By Huntress Thompson
This episode is about egos targeted – some hold up against threat, and some are pierced through.
The gun in the first act takes the form of a death threat left on News Night’s website, aimed at Will.
Will is now accompanied by a great big bodyguard, Rob Riggle as Lonnie Church, wherever he goes, and this now includes his new psychiatrist’s office. Will McAvoy has had a spectacular thorn in his paw, and has retreated into his lair to lick his wounds for the last few years, so the situation is ripe with comedy and also cruelty as he finds his boundaries steadily invaded.
Aaron Sorkin characters are almost always well-crafted, but rarely subtly crafted, so when he tells you Sloan Sabbith is clever, he tells you she holds multiple degrees in Economics, tutors the executive producer on her show and speaks fluent Japanese, and whenever any of those things comes up, the rest of the room must be suitably awed. She also wears giant Velma-From-Scooby-Doo glasses when she’s being especially clever.
Meanwhile, it turns out Don and Sloan have the chemistry of a couple in a 1930s romantic comedy, with enough conversational ping pong to make Gilmore Girls seem like an Ang Lee film. I wonder if this’ll come up later, at all?
The episode climaxes with a devastating on air confrontation, as an emotionally cornered Will does some cornering of his own. He turns his wrath on a gay, black, Republican political advisor/professor, but it turns out Will isn’t the only one who doesn’t take kindly to being confronted.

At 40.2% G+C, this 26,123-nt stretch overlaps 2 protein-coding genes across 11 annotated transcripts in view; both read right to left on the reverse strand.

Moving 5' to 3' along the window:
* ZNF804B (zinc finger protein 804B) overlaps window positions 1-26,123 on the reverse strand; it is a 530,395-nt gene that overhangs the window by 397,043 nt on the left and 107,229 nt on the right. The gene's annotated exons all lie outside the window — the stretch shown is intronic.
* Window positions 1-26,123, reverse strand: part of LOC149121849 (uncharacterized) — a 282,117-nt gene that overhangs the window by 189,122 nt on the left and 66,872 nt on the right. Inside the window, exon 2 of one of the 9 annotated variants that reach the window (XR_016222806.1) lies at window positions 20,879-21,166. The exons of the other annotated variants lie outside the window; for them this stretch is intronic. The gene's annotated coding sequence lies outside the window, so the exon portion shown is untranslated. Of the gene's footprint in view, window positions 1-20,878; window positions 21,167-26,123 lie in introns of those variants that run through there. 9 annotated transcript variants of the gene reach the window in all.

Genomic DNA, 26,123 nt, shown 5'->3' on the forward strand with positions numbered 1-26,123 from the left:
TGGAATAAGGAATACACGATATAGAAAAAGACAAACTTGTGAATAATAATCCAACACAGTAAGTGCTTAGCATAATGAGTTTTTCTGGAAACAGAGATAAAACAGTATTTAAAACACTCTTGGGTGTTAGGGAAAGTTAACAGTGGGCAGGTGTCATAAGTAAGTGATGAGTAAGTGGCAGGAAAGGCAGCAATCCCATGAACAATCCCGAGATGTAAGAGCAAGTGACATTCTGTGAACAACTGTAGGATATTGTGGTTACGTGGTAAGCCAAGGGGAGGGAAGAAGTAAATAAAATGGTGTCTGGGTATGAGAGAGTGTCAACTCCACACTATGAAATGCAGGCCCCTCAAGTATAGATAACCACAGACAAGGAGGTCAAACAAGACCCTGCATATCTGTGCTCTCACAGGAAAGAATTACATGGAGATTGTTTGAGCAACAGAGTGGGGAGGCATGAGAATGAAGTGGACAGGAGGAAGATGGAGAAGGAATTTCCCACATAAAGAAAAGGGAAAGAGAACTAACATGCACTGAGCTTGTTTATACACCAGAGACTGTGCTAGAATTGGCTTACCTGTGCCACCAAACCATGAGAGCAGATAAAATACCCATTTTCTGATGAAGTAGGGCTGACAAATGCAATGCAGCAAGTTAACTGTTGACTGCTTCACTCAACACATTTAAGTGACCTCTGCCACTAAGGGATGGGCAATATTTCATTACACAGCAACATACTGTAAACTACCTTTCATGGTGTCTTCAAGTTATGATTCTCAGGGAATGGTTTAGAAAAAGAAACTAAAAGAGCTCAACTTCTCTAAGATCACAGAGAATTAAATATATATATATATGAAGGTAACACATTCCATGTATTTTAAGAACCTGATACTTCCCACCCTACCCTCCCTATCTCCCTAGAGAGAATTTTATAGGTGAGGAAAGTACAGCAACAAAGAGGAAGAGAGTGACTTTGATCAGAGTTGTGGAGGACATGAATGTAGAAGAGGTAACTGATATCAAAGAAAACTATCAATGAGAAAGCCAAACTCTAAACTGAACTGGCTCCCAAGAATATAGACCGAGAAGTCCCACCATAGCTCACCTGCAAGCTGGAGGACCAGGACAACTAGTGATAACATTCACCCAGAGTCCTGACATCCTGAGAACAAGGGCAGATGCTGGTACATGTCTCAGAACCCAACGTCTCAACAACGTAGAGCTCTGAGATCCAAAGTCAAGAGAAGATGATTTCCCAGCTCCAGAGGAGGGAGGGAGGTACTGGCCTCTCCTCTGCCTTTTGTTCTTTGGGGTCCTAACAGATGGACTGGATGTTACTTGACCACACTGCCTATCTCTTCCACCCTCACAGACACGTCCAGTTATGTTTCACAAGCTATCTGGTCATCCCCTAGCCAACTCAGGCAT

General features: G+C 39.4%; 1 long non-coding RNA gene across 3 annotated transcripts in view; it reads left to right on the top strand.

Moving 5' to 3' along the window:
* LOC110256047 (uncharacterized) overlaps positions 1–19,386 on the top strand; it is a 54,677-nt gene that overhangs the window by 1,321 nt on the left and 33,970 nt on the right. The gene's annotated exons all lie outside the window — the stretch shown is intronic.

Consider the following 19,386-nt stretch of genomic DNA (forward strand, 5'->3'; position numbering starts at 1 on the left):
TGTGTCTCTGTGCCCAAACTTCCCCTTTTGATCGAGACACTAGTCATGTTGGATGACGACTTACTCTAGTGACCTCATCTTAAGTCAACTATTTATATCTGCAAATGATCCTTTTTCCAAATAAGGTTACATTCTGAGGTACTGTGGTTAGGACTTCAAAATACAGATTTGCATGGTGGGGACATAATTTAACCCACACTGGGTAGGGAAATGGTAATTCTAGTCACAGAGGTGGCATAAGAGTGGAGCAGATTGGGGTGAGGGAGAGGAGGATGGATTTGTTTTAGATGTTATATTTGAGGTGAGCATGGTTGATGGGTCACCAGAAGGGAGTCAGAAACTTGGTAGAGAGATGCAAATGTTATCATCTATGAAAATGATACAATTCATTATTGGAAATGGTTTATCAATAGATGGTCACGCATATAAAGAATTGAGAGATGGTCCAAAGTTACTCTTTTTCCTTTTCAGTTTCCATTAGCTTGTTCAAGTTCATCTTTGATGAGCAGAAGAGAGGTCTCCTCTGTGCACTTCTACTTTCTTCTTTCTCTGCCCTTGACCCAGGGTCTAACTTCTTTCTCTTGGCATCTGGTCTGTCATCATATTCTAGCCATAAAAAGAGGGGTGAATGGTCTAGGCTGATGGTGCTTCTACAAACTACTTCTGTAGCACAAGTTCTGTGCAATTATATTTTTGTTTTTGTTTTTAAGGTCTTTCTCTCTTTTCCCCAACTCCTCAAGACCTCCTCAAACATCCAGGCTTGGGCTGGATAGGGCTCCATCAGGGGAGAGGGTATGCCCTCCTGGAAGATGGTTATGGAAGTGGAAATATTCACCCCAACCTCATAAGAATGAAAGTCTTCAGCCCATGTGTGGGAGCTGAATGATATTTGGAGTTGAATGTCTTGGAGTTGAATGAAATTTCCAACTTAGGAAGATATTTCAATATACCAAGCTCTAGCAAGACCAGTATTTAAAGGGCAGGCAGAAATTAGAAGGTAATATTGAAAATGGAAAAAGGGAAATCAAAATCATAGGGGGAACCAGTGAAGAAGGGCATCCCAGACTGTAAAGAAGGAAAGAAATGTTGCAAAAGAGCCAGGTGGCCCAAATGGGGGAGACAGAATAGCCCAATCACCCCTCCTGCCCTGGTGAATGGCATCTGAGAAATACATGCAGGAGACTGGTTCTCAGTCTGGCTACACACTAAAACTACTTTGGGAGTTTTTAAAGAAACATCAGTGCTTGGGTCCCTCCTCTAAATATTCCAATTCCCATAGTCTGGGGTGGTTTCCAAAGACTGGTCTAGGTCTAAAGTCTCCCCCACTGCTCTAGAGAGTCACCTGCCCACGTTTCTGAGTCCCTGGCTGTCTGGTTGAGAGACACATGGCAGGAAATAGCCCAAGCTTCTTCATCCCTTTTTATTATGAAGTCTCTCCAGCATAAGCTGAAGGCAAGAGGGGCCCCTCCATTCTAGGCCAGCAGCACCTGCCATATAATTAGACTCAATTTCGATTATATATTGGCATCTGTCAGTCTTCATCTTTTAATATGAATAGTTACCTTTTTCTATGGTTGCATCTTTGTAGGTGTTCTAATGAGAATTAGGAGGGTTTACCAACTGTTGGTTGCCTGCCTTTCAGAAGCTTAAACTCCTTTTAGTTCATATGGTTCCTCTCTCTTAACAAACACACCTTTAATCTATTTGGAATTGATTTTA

Both Sloan and Will take ill-advised leaps of faith in episode 6, each believing that they deserve to come out on top in the end. When things fall apart, Will is reassuring, saying, “We fucked up. Let’s just live with that now.” But before you write them off as self-righteous fools, Will reveals an old souvenir, and Sloan is ready to fall on her sword.
In this show, the characters aren’t fools, because fools are easy to dismiss – these are people who choose ideals over reason (often falling short), so they’re really easy to root for. (See also: Don’s last exchange with Sloan.) These characters will not always be right, and they won’t always deserve your support, but they’ll either seduce you with their bravery, or they’ll leave you behind.
Oh – another tremendous ego-off? Sloan vs Charlie. Oh yeah. Brace yourselves.